3MT (Three Minute Thesis) Innaugural Spring 2016 Competition
This year's inaugural competition showcased the research of 11 Graduate Students from diverse disciplines who were chosen from many competitive submissions during a virtual heat. The virtual heat allowed students to submit a video of their presentation along with an abstract for judging. Of the 11 chosen, 10 impressive presentations were given in the Marshall Center Ballroom, preceeding the 8th Annual Graduate Student Research Symposium. The event was hosted by Assistant Graduate Dean, Ruth Huntley Bahr. A panel of faculty judges scored the participants to select our recipients, and drew a packed house audience who selected our People's Choice Award recipient. We were so impressed with the quality of all of our presenters, who were able to succinctly and effectively present their Dissertation or Thesis research in under three minutes!
$300 Winner: Simon Bello
Title: Development of an Implantable Pressure Regulating Pump for Glaucoma Studies
College: College of Engineering
Program: Electrical Engineering
Major Professor: Christopher Passaglia, Ph.D.
Abstract: Glaucoma is the leading cause of blindness in the world, affecting over 60 million people. Extensive research has demonstrated that increased intraocular pressure (IOP) results in a progressive loss of ganglion cells which is subsequently expressed as a loss of vision. The exact relationship between the chronic dynamics of IOP and the damage experienced by the eye is still unknown and is the central focus of glaucoma research studies across the world. Over the years, scientists have developed several animal models that intend to experimentally induce chronic ocular hypertension. Such techniques, however, tend to be time consuming, present a low success rate, and offer no control over the dynamics of IOP. All of these issues severely limit our ability to study the pathophysiology of glaucoma. Moreover, current technology to monitor IOP is also a limiting factor. Tonometry, the most commonly used technique to measure IOP, yields insufficient data and requires an operator at all times.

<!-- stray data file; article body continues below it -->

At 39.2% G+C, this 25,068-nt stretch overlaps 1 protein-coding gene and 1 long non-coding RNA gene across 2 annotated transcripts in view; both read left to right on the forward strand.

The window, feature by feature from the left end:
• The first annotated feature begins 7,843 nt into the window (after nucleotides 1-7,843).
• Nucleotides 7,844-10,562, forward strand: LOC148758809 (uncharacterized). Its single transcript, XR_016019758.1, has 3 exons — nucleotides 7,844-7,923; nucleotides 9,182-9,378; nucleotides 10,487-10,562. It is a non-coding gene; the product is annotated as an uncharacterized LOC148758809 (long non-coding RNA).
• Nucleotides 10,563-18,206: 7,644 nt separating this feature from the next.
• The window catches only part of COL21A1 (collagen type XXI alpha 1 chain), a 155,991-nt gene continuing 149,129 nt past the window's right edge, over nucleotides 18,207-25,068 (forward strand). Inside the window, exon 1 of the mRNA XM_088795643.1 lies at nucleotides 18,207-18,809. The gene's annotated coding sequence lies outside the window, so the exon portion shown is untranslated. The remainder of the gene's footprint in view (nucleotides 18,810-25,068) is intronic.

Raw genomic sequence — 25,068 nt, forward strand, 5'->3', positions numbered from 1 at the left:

This project presents a one-of-a-kind implantable device that is capable of continuously measuring and regulating pressure, doing so with high accuracy, near-zero failure rate and virtually unlimited operational lifetime. This system gives researchers the unique ability to manipulate pressure in a precise and controlled manner and evaluate the resulting effects in ganglion cell populations. Such abilities arm researches with an extremely powerful tool that has the potential to create, for the first time, a comprehensive embodiment of the relationship between pressure and glaucoma development and progression.
$150 Runner-up: Elan Pavlinich
Title: Counterfeit Feminism in Disney’s Maleficent
College: College of Arts & Sciences
Major Professor: Nicola Discenza, Ph.D.
Abstract:I argue that Disney’s Maleficent suggest the potential for a feminist reading, but in fact the social roles depicted within the film promote a gender binary that maintains the patriarchal social order. This is deeply rooted in the Disney heritage. For this reason, audiences need to be conscious of the polyvalent nature of visual rhetoric. Humanities education is the first step towards becoming critical of the power structures that are enforced by our assumptions and popular media; we can make real social progress towards equality by learning to read these structures critically.
$50 People's Choice: Parveen Bazard
Title: Plasmonic Stimulation of Electrically Excitable Biological Cells
College: College of Engineering
Program: Chemical Engineering
Major Professor: Robert Frisina, Ph.D.
Abstract: Electrical stimulation is used for artificial neural and cardiac stimulation; hence, applied in most neural prosthesis devices like cochlear implants, retinal implants, cardiac pacemakers etc. The electrical fields small spread significantly, which leads to non-specific stimulation. The present-work explores an alternative stimulation methodology using the principles of surface plasmonic phenomena, which involve collective light-excited oscillations of conduction-band electrons in metal nanoparticles. More specifically, we stimulated SH-SY5Y neurons & neonatal cardiomyocytes using gold nanoparticles and a 532 nm green laser. The initial findings move us a step closer to a more specific, localized stimulation system for different sensorimotor systems of the body.
Example of a 3MT Presentation
Ariane Anderson | Transcript